Friday shows up, and here we are ready for Part Five of Interviewing Trey. I hope everyone’s feeling good.
It’s interesting to me what people latch onto, writing wise. I figured Trey would start to catch on and it has. I didn’t know if Lovelace 1/2 would catch on or not, but it’s getting something of a passionate following. The myths aren’t getting the audience that once they would have known, but that’s likely more a matter of time than anything else. Plus, I think the myths are where most of my ring-rust has shown. Monday’s is I think the best written of what’s come so far.
But that’s not why you’re here today. Here’s the latest. Enjoy!
People sometimes forget that I don’t just interview and research low grade third and fourth tier villains. I also research and interview second and third tier heroes.
Now, admittedly most of the time I interview the heroes as counterpoint. If you’re really going to get a sense for a villain, you have to talk to the people they fight. This is especially true for the rogues. In a lot of way, a rogue is the mirror, cracked or not, of the hero. Think of Paragon and Leonardo Lucas — Paragon is just that, both physically and morally. Leonardo Lucas is charitably ‘portly,’ with a receding hairline, the requisite bloatee facial hair, and maybe the finest mind our planet’s ever produced. If you’re going to understand Leonardo Lucas, you have to at least get to know Paragon, so you can figure out just what Lucas hates.
Not that I’ve ever spoken to Leonardo Lucas or Paragon, mind. Just like the Jack O’Knaves, they’re above my pay grade. But the principle holds throughout. And a lot of the time, low-tier villains fight mid-tier heroes — which makes sense. There’s fewer heroes after all.
There was one opportunity I had to talk to a second tier — this is why I bring all this up, mind. In this case, it was maybe the most beautiful woman I’d ever met — she went by Thunder Lass. You know the one. Long, metallic red hair, blue red and yellow bodysuit, a ‘traditional superheroine figure’ — the whole nine yards. We had been discussing Harridancer, a tier three who she’d fought six or seven times, but we’d gotten sidetracked, and we got on the subjects of the bad aspects of heroing.
“For me, the worst is the knockout,” she said. “Not the pain — I heal fast and I’m actually amazingly durable — but the actual dissolve into unconsciousness.”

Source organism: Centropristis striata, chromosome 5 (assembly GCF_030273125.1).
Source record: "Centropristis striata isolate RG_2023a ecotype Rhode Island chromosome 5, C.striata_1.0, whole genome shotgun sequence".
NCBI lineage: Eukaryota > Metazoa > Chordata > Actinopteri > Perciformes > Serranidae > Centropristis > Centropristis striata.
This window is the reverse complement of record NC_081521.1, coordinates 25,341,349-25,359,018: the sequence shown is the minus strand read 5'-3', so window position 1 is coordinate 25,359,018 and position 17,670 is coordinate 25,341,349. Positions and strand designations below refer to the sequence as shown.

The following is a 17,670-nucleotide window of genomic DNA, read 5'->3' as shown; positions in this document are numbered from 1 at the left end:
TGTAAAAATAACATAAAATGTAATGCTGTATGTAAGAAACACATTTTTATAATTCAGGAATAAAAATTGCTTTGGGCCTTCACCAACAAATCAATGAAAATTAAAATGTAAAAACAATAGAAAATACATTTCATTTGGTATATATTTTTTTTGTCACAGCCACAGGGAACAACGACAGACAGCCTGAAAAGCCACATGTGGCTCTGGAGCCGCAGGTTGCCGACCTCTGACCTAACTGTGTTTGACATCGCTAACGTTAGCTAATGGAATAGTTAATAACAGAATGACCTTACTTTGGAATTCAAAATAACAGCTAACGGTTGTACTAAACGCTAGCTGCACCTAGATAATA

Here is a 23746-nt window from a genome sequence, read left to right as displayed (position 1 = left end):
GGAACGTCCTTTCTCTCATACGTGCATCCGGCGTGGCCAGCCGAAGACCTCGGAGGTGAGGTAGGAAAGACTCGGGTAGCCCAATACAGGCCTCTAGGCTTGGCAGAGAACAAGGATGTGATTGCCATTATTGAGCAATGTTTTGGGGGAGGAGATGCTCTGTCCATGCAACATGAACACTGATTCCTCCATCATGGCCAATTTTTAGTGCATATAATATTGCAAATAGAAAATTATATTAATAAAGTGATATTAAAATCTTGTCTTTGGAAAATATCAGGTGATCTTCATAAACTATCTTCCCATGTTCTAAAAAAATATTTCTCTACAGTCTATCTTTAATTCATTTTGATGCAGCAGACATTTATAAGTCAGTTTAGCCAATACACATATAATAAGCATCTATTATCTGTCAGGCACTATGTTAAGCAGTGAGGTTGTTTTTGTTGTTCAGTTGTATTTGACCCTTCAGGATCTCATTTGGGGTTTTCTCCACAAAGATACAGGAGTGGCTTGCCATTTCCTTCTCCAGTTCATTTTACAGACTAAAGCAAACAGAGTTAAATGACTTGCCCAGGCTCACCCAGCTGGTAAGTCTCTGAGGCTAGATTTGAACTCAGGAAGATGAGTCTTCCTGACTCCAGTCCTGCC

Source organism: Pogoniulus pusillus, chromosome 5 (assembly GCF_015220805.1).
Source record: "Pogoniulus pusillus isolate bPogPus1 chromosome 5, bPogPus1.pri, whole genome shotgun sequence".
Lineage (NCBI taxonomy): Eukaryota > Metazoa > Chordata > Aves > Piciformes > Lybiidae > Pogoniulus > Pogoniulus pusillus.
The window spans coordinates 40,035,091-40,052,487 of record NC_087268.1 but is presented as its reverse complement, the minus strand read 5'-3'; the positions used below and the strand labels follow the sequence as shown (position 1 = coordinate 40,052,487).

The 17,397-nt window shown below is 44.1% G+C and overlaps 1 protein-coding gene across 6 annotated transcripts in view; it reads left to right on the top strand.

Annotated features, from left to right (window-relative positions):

“I have to imagine,” I said. “The sense of powerlessness.”
“Oh yeah — in a lot of ways. The worst of it is, you just don’t know what will happen while you’re out. You could be killed, or injured, or compromised in any number of ways. You could be drugged, or interrogated, or ensorcelled. You could be mind-controlled while you sleep. That happened to my team mate Reflective Lass — she’s out like a light and slapping the rest of us around like we were rag dolls.” She giggled. “That wasn’t fun. Still, it’s hardly the worst of what can happen — and it’s a helpless feeling — even when you wake up. You just don’t know.”
“But you take steps?”
“Oh, of course. My suit’s kind of stunningly hard to remove, for example. Friends of mine with masks or cowls usually have them trapped so they can’t be taken off. Magi have emergency spells, a number of hero teams have vital stat monitors that’ll scream if they go below a certain level. You do everything you can. But you don’t know, until you wake up — if you wake up — and see where you are and what situation you’re in. At that point, you can take control again, but until you’re actually conscious….” She shrugged. “We’re off topic again. We should get back to Harridancer. She knocked me out once. Actually — no joke — chained me with non-conductive cable to a giant bomb at the base of the Harding Dam. That was not my favorite way to wake up.”
I’ll be honest. None of this went through my mind as Nickel was chloroforming me. There really wasn’t time. But I can tell you this much. Thunder Lass is right. It’s a terrible feeling, even in retrospect.
Needless to say, I did wake up. And you know something — I would not have predicted the form that would take. I mean, it was surprising I actually woke up, sure, but more than that, I didn’t wake up in a deathtrap or cut in half as part of a demented magic trick or even chained to a bomb at the base of a dam. No. I woke up… in a comfortable bed in what looked for all the world like a really nicely appointed hotel room.
There was blue carpet on the floor, and prints of famous paintings on the walls (at least I assume they were prints), and the bed was high end hotel quality. There was a bureau against the far wall, a closet door, and an open door into a bathroom that was at least medium on the opulence scale..
Apparently, I wasn’t meant to suffer. At least, not yet.